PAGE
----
Terahertz imaging reveals hidden inscription on 16th-century funerary cross
In 1843, archaeologists excavated the burial grounds of Remiremont Abbey in Lorraine, France (the abbey was founded in the 7th century). It was medieval custom to bury the deceased with cross-shaped plaques cut from thin sheets of lead placed across the chest. The crosses often included inscribed prayers, but many of those inscriptions have been rendered unreadable over the ensuing centuries by layers of corrosion. Now, an interdisciplinary team of scientists has successfully subjected one such funerary cross to terahertz (THz) imaging and revealed its hidden inscription—fragments of the Lord’s Prayer (Pater Noster)—according to a new paper published in the journal Scientific Reports.
“Our approach enabled us to read a text that was hidden beneath corrosion, perhaps for hundreds of years,” said co-author Alexandre Locquet of Georgia Tech-Lorraine in Metz, France. “Clearly, approaches that access such information without damaging the object are of great interest to archaeologists.” According to the authors, this approach is also useful for studying historical paintings, detecting skin cancer, measuring the thickness of automotive paints, and making sure turbine blade coatings adhere properly.
In recent years, a variety of cutting-edge non-destructive imaging methods have proved to be a boon to art conservationists and archaeologists alike. Each technique has its advantages and disadvantages. For instance, ground-penetrating radar (radio waves) is great for locating buried artifacts, among other uses, while lidar is useful for creating high-resolution maps of surface terrain. Infrared reflectography is well-suited to certain artworks whose materials contain pigments that reflect a lot of infrared light. Ultraviolet light is ideal for identifying varnishes and detecting any retouching that was done with white pigments containing zinc and titanium, although UV light doesn’t penetrate paint layers.
THz imaging fills a critical gap in frequencies ranging from about 100 GHz to 10 THz, according to co-author David Citrin of Georgia Tech. The technique gives researchers the ability to image a large object quickly and cheaply extract useful information about that object. Even better, THz radiation can penetrate paints and glazes without damaging the objects being imaged.
Citrin has compared the technique to how seismologists identify various layers of rock in the ground by emitting pulses of sound and then measuring the returning echoes. THz imaging uses high-frequency pulses of electromagnetic radiation in much the same way, measuring how that terahertz radiation reflects off the various layers of paint.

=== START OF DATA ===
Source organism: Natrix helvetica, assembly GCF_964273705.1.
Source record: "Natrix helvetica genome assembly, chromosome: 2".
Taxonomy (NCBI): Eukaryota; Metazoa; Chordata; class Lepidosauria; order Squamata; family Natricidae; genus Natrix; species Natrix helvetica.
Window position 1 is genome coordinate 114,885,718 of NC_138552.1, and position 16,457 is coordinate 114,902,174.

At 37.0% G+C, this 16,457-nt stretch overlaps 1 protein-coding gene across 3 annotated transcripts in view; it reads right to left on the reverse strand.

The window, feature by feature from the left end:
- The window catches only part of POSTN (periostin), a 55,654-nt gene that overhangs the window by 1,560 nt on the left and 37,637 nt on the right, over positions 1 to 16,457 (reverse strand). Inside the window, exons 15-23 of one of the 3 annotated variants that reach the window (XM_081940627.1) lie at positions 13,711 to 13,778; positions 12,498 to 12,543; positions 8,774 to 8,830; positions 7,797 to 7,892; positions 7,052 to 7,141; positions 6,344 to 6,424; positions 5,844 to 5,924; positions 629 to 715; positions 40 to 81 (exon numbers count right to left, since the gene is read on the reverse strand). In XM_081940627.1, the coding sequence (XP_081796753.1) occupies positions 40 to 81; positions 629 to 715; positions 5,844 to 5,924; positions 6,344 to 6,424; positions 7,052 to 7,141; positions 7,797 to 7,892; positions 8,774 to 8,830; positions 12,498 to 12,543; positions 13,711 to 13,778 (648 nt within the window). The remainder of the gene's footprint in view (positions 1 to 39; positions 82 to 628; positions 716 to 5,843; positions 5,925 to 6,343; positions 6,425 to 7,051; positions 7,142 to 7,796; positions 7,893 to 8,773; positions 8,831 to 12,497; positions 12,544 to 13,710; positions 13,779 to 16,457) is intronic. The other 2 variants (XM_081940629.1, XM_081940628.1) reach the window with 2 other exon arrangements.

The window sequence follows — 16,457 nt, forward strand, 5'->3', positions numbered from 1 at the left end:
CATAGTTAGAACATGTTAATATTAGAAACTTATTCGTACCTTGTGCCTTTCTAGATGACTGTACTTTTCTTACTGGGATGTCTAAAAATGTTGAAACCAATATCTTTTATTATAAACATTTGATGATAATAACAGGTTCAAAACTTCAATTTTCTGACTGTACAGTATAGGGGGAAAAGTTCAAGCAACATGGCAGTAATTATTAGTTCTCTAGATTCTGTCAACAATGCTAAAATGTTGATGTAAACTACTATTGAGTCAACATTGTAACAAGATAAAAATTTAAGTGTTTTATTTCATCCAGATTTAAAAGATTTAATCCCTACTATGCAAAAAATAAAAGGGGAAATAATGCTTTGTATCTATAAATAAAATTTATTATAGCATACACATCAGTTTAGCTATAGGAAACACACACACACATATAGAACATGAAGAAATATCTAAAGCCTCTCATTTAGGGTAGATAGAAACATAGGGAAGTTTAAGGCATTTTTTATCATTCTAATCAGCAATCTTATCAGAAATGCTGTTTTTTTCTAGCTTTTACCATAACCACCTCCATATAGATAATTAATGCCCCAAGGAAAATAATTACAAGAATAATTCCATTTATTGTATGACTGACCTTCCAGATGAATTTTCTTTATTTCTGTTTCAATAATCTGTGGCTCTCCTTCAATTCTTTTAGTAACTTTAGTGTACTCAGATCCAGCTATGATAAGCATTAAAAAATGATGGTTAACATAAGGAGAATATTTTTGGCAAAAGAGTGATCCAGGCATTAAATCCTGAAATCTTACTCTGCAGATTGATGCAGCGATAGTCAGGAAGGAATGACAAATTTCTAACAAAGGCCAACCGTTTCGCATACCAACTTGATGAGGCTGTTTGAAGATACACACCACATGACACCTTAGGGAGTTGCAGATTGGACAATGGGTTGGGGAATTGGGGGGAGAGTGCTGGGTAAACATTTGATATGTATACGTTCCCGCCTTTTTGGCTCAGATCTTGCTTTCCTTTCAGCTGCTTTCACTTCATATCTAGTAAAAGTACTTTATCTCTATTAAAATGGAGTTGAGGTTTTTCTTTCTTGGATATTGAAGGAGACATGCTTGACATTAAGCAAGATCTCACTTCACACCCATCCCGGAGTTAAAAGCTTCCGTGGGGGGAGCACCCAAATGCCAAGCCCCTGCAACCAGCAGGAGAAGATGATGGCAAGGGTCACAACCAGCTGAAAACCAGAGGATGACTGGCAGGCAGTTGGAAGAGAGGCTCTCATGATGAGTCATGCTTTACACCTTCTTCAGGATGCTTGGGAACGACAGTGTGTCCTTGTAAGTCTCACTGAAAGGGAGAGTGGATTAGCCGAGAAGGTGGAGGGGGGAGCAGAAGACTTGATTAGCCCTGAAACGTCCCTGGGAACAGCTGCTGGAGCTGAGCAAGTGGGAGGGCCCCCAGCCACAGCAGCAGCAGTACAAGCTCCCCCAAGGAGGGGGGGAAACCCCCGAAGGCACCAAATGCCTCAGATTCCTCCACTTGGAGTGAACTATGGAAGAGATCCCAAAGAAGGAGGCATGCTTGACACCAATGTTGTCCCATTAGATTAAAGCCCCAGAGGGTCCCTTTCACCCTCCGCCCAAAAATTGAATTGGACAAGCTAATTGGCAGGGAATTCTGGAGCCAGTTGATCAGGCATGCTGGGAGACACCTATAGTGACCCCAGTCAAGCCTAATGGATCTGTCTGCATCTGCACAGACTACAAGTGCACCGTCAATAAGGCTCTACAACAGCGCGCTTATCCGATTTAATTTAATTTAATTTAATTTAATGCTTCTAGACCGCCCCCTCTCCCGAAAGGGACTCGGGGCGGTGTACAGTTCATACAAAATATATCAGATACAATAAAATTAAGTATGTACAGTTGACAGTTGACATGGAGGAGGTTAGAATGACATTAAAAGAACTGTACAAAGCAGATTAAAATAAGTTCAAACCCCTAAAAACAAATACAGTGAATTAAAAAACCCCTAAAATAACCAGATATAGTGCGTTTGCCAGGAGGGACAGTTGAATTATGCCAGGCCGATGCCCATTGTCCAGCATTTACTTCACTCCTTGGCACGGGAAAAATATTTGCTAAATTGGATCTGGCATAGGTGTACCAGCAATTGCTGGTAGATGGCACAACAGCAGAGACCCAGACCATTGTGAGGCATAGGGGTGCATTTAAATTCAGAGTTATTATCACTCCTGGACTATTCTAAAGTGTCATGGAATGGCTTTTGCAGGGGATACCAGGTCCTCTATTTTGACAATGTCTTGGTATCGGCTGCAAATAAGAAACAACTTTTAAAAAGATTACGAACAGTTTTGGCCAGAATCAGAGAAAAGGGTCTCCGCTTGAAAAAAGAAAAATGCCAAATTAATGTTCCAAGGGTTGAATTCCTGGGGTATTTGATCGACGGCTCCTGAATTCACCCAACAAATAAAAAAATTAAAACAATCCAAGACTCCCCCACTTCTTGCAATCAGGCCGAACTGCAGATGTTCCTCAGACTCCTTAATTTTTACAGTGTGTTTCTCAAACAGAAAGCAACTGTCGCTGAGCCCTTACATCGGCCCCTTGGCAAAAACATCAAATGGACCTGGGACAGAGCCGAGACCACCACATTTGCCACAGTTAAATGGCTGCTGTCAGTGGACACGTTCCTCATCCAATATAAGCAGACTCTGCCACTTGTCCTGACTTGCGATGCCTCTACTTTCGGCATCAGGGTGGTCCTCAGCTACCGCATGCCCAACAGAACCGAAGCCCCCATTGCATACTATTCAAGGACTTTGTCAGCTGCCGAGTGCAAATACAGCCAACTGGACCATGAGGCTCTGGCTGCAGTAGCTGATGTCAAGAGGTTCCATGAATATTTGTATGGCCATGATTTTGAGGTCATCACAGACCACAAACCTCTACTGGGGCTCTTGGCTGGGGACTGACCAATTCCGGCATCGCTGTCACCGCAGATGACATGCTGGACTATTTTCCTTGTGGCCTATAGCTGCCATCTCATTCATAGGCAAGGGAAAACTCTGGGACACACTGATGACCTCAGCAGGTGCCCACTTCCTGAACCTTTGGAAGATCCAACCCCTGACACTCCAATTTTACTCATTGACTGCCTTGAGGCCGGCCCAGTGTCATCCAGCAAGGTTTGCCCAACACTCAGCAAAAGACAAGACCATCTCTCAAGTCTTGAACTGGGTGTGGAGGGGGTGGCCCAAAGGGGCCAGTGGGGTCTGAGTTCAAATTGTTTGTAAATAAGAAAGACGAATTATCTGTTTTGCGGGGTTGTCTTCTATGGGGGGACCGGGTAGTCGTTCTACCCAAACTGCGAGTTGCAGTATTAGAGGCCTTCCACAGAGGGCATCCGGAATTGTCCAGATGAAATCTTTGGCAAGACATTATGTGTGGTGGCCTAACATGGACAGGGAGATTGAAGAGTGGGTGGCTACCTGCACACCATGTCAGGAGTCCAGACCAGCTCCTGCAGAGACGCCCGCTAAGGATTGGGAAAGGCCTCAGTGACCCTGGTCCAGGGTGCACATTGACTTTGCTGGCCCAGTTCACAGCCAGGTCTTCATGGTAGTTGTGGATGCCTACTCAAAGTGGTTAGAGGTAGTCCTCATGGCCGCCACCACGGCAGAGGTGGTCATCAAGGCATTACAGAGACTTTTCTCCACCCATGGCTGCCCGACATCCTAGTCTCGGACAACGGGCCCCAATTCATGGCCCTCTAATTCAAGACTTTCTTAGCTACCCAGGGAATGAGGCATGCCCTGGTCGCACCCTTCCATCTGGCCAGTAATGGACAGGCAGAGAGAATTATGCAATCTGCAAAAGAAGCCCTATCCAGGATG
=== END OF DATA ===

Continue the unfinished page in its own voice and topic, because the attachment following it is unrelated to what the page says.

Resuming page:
This latest project builds on Citrin’s 2017 work applying terahertz scanners and data processing to examine the layers of a 17th-century painting: the Madonna in Preghiera, attributed to the workshop of Giovanni Battista Salvi da Sassoferrato. The painting was placed face-down, and the scanner emitted pulses of THz radiation every 200 microns across the canvas, measuring the reflections to discern layers between 100 to 150 microns thick.
But it was the combination of the THz imaging with a signal processing breakthrough to eliminate noise, courtesy of graduate student Junliang Dong, that enabled the team to distinguish layers just 20 microns thick. It’s an important threshold, because most paintings created before the 18th century have extremely thin layers of paint, making it very difficult to study them. This enabled the team to quantify six distinct layers on top of the canvas support: a binding layer (the gesso), an imprimatura base layer that serves as a sealant, an underpainting base layer, the actual painting (pictorial layer), and a coating of protective varnish.
Word spread about the effectiveness of the technique. Co-author Aurélien Vacheret, director of the Musée Charles-de-Bruyères in Remiremont, arranged for the loan of the museum’s heavily corroded medieval croix d’absolution from the Remiremont site to Citrin’s lab at Georgia Tech-Lorraine, hoping that Citrin might be able to discover what lay beneath the corrosion. “This type of cross typically bears inscriptions of prayers or information about the deceased,” said Vacheret. “It is thought their purpose was to seek a person’s absolution from sin, facilitating their passage to heaven.”
The data collected from the initial scan produced raw images that were too noisy to reveal much additional detail. But Dong was once again able to come up with a solution, subtracting and piecing together data from different frequencies to restore and enhance the image. This finally revealed a Latin inscription written in cursive Carolingian minuscule. Vacheret identified the words and phrases as being part of the Pater Noster: tuum fiat voluntastua, part of quotidianum, and parts of dimittimus and tentationem.
Conservationists were also able to reverse the corrosion and clean up the cross. The THz images captured more of the inscription than even the cleaned-up cross, making it an excellent technique for imaging lead-based artifacts (sarcophagi, monument plaques, or plumbing, for instance). “In this case, we were able to check our work afterward, but not all lead objects can be treated this way,” Citrin said. “Some objects are large, some must remain in situ, and some are just too delicate. We hope our work opens up the study of other lead objects that might also yield secrets lying underneath corrosion.”